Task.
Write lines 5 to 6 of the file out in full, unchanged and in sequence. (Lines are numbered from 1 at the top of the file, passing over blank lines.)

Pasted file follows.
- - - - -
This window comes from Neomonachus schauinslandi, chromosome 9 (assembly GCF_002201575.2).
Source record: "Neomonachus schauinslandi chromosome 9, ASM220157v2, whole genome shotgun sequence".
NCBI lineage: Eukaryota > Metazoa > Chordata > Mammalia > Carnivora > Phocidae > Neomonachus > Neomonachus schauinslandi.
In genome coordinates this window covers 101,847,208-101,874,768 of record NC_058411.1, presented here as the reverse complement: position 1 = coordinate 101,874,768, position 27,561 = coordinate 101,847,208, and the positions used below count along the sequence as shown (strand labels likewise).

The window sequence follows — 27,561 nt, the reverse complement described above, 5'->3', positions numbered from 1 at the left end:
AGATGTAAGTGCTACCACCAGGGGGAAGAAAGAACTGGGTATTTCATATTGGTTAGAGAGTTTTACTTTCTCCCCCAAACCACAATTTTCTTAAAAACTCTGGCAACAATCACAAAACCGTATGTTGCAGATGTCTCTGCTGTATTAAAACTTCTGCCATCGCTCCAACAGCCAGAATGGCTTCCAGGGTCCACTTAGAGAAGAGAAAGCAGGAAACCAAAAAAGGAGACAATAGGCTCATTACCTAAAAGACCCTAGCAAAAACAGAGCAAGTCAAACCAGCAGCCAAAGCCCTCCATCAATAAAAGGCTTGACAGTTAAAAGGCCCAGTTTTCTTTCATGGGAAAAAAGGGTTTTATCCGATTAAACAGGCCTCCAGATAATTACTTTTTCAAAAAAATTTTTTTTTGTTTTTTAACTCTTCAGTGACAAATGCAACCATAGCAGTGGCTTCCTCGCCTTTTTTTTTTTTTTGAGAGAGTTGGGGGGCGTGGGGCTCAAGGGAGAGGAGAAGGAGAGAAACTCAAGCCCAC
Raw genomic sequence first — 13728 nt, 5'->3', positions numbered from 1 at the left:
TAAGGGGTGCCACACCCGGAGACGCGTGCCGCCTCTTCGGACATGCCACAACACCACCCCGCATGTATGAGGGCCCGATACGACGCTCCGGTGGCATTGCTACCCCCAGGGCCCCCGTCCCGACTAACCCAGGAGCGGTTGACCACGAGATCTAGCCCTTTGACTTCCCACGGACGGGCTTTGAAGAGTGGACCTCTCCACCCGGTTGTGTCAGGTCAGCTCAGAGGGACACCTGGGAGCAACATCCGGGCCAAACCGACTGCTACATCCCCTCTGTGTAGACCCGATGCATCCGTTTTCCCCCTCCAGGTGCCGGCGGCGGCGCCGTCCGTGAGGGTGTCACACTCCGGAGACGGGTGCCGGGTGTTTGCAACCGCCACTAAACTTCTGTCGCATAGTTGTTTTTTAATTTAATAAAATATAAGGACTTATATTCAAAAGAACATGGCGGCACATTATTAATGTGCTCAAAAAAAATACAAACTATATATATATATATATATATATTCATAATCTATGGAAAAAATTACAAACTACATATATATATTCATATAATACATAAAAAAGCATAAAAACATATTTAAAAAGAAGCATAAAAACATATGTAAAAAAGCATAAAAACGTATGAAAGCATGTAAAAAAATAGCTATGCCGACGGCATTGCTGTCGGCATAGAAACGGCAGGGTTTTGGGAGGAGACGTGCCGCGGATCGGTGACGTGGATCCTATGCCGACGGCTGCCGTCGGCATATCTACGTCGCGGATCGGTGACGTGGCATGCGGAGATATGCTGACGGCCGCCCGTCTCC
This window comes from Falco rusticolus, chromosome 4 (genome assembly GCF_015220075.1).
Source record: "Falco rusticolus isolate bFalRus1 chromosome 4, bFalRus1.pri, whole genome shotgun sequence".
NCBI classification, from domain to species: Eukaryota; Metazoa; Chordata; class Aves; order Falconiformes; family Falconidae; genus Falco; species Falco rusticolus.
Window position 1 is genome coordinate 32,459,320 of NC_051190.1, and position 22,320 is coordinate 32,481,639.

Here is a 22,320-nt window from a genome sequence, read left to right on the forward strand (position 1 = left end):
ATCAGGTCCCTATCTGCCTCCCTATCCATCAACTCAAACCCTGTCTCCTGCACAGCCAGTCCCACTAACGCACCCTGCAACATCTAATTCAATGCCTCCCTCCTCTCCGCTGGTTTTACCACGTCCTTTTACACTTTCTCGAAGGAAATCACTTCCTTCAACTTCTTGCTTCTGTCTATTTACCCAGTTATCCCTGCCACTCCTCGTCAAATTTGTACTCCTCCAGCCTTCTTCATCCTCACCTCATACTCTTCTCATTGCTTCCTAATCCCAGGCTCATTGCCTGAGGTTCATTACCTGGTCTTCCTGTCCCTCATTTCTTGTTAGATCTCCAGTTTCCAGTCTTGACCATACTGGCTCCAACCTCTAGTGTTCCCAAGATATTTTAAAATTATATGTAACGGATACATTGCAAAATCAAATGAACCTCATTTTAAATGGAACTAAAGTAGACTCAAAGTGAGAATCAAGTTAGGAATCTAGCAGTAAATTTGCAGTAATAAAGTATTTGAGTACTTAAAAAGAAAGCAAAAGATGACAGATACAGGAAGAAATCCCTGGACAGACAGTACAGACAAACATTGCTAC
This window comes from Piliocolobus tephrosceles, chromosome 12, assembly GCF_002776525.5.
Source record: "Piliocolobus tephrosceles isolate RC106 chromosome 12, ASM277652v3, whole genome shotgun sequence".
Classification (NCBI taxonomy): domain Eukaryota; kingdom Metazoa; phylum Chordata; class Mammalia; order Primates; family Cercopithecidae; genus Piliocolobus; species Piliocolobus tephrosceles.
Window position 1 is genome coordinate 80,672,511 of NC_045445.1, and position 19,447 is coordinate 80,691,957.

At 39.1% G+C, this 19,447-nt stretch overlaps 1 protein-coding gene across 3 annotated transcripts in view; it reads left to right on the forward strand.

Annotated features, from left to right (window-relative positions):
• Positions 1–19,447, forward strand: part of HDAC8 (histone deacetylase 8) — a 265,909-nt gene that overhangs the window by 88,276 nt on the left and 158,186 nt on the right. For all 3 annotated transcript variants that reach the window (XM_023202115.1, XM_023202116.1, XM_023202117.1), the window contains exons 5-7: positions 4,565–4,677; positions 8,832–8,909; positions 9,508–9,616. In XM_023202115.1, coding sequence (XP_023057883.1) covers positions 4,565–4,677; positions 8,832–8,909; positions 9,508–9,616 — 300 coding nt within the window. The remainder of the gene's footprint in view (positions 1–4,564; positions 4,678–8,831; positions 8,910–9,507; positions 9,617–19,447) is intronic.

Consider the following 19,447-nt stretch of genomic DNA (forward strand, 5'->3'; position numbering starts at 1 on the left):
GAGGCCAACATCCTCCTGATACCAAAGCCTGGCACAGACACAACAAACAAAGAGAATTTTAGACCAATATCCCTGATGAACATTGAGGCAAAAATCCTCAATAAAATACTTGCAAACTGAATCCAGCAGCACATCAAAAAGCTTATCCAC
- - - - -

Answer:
The window sequence follows — 27,561 nt, the reverse complement described above, 5'->3', positions numbered from 1 at the left end:
AGATGTAAGTGCTACCACCAGGGGGAAGAAAGAACTGGGTATTTCATATTGGTTAGAGAGTTTTACTTTCTCCCCCAAACCACAATTTTCTTAAAAACTCTGGCAACAATCACAAAACCGTATGTTGCAGATGTCTCTGCTGTATTAAAACTTCTGCCATCGCTCCAACAGCCAGAATGGCTTCCAGGGTCCACTTAGAGAAGAGAAAGCAGGAAACCAAAAAAGGAGACAATAGGCTCATTACCTAAAAGACCCTAGCAAAAACAGAGCAAGTCAAACCAGCAGCCAAAGCCCTCCATCAATAAAAGGCTTGACAGTTAAAAGGCCCAGTTTTCTTTCATGGGAAAAAAGGGTTTTATCCGATTAAACAGGCCTCCAGATAATTACTTTTTCAAAAAAATTTTTTTTTGTTTTTTAACTCTTCAGTGACAAATGCAACCATAGCAGTGGCTTCCTCGCCTTTTTTTTTTTTTTGAGAGAGTTGGGGGGCGTGGGGCTCAAGGGAGAGGAGAAGGAGAGAAACTCAAGCCCAC